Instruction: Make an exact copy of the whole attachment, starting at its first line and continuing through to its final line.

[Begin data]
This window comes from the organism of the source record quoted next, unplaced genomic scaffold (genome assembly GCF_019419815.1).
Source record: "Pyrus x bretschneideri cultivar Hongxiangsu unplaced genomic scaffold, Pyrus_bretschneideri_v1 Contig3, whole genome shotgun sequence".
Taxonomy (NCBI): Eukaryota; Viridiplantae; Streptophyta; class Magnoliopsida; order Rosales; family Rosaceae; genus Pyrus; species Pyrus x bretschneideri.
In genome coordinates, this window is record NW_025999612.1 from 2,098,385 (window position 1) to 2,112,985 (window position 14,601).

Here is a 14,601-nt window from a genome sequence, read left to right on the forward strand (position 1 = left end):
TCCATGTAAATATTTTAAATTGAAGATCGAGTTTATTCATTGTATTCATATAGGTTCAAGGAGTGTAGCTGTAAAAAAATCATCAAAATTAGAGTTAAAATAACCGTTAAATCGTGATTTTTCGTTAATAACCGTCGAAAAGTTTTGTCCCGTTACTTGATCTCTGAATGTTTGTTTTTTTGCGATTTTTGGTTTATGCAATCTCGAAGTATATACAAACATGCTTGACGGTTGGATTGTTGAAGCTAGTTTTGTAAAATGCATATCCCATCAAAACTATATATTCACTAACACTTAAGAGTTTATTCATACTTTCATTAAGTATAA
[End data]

This window comes from the organism of the source record quoted next, unplaced genomic scaffold (genome assembly GCF_019419815.1).
Source record: "Pyrus x bretschneideri cultivar Hongxiangsu unplaced genomic scaffold, Pyrus_bretschneideri_v1 Contig3, whole genome shotgun sequence".
Taxonomy (NCBI): Eukaryota; Viridiplantae; Streptophyta; class Magnoliopsida; order Rosales; family Rosaceae; genus Pyrus; species Pyrus x bretschneideri.
In genome coordinates, this window is record NW_025999612.1 from 2,098,385 (window position 1) to 2,112,985 (window position 14,601).

Here is a 14,601-nt window from a genome sequence, read left to right on the forward strand (position 1 = left end):
TCCATGTAAATATTTTAAATTGAAGATCGAGTTTATTCATTGTATTCATATAGGTTCAAGGAGTGTAGCTGTAAAAAAATCATCAAAATTAGAGTTAAAATAACCGTTAAATCGTGATTTTTCGTTAATAACCGTCGAAAAGTTTTGTCCCGTTACTTGATCTCTGAATGTTTGTTTTTTTGCGATTTTTGGTTTATGCAATCTCGAAGTATATACAAACATGCTTGACGGTTGGATTGTTGAAGCTAGTTTTGTAAAATGCATATCCCATCAAAACTATATATTCACTAACACTTAAGAGTTTATTCATACTTTCATTAAGTATAA